As stated earlier, Lupus is not a one size fits all medical condition. As an autoimmune disease, the causes of this condition are not entirely understood, leaving room for confusion. One of the best ways to gain a stronger concept of the Lupus condition would be to consult with “a rheumatologist, a doctor who specializes in diseases of the joints and muscles, generally treats people with lupus. If lupus has caused damage to a particular organ, other specialists should be consulted.” When Lupus effects the healthy parts of the human body, the condition is either extremely aggressive or it was left untreated. Ignoring a health issue of this magnitude is severely irresponsible, and this negligence is simply not necessary. The medical world has established many facets so that no one has the excuse to go without some form of treatment. To reiterate on that note, “physicians treat lupus using a wide variety of medicines, ranging in strength from mild to extremely strong. Prescribed medications will usually change during a person’s lifetime with lupus.” Not every treatment will work for every Lupus patient, and this is the case for medication. Many of the complications associated with Lupus are misunderstood or misinterpreted as a result of bad information. Lupus often goes disregarded due to its wide array of functional treatment methods. However, there is a considerable amount of work intertwined with the maintenance of a Lupus patient’s health. Lupus patients may require physicians such as “a dermatologist for cutaneous lupus (skin disease), a cardiologist for heart disease, a nephrologist for kidney disease, a neurologist for brain and nervous system disease, or a gastroenterologist for gastrointestinal tract disease. A woman with lupus who is considering a pregnancy needs an obstetrician who specializes in high-risk pregnancies.” The right medical personnel and the appropriate support system will most definitely benefit any Lupus patient. However, not every Lupus patient is fortunate enough to all of their resources consolidated in one area. For many Lupus patients, traveling from one medical facility to the other may not seem like that harmful of an issue.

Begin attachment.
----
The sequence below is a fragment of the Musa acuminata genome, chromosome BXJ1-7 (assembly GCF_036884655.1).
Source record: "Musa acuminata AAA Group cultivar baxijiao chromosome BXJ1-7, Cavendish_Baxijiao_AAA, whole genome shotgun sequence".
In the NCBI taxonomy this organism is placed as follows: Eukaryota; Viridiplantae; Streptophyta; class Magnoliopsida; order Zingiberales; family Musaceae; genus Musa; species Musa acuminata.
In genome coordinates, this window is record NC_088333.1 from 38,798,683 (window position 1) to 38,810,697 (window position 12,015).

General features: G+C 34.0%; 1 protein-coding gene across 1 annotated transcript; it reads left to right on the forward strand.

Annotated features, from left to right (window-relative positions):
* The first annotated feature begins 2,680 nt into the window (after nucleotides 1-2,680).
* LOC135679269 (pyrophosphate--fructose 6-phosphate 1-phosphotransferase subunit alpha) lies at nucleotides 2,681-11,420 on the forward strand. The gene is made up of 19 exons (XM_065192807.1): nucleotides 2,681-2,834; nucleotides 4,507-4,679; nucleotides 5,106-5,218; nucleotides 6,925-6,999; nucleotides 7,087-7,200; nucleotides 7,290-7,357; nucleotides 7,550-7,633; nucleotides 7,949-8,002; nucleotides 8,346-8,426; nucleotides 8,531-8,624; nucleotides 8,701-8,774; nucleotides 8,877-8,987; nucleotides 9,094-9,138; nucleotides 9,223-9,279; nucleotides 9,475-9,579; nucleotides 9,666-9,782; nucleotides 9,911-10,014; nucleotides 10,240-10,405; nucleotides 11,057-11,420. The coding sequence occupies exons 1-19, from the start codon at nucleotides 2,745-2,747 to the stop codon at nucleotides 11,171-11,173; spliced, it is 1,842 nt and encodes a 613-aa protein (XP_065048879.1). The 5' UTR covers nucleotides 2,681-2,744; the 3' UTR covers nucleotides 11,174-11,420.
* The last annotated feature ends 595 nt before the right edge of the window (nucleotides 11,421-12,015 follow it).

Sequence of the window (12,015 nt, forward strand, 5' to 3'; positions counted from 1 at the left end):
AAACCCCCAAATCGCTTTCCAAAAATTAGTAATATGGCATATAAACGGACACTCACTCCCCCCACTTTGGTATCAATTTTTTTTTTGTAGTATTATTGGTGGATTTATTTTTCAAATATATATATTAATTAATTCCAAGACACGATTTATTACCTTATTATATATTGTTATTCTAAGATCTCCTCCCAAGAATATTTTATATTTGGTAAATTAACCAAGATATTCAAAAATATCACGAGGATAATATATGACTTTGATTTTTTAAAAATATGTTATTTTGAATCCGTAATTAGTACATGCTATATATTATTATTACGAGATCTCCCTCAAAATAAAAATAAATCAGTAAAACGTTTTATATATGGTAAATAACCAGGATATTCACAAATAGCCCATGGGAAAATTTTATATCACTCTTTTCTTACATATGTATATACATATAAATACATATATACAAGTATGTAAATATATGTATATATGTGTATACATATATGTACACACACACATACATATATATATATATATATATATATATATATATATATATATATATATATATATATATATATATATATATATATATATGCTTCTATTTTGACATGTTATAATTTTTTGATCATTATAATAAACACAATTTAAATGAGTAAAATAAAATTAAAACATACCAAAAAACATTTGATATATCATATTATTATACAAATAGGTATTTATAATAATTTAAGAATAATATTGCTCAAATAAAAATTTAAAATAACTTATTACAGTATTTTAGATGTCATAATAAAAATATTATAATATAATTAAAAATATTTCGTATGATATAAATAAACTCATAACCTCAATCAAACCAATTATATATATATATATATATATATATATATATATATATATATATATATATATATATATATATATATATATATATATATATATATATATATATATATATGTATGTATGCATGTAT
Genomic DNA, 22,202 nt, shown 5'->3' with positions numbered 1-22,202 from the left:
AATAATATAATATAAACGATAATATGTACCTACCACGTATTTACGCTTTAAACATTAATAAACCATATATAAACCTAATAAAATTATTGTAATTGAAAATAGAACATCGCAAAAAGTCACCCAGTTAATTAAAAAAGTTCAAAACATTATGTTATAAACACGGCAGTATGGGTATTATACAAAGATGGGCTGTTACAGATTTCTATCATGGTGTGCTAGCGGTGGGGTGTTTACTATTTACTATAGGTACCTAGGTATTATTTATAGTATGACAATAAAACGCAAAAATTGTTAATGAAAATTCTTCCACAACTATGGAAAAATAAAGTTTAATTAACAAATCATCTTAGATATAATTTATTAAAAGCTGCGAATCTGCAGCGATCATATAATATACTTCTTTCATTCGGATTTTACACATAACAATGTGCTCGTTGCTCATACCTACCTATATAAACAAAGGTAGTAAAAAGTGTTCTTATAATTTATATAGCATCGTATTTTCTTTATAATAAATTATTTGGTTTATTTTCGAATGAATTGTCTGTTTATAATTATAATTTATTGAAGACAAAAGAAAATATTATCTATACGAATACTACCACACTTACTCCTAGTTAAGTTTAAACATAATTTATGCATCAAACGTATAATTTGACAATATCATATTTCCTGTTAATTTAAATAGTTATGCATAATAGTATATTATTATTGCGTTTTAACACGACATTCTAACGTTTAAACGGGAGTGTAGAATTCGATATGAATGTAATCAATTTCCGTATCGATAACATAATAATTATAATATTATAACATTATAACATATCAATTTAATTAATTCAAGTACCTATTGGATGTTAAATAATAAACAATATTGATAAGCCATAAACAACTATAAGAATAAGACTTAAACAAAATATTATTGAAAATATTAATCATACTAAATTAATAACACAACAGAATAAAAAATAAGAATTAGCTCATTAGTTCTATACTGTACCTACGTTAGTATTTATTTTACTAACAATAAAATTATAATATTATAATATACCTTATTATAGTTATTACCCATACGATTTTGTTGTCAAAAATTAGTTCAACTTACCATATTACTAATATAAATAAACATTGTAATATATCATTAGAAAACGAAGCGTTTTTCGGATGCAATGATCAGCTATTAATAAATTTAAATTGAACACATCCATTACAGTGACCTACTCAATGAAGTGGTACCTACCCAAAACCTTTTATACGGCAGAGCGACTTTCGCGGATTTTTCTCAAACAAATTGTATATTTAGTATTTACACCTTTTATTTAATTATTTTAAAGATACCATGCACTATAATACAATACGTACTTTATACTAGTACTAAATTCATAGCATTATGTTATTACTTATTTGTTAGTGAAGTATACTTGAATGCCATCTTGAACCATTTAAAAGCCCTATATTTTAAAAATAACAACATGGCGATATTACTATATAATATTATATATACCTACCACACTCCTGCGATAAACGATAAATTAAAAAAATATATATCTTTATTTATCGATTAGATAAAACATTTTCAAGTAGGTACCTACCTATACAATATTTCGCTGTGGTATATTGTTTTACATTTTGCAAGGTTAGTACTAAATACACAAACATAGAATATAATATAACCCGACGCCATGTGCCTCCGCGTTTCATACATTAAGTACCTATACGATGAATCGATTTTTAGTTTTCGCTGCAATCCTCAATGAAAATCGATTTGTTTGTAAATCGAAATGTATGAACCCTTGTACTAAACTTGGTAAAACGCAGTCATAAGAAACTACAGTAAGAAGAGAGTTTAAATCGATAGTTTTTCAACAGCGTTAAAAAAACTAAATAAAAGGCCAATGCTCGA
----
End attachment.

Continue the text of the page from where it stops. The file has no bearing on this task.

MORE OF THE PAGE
Why Should Lupus Patients Limit their Amount of Health Care Facilities?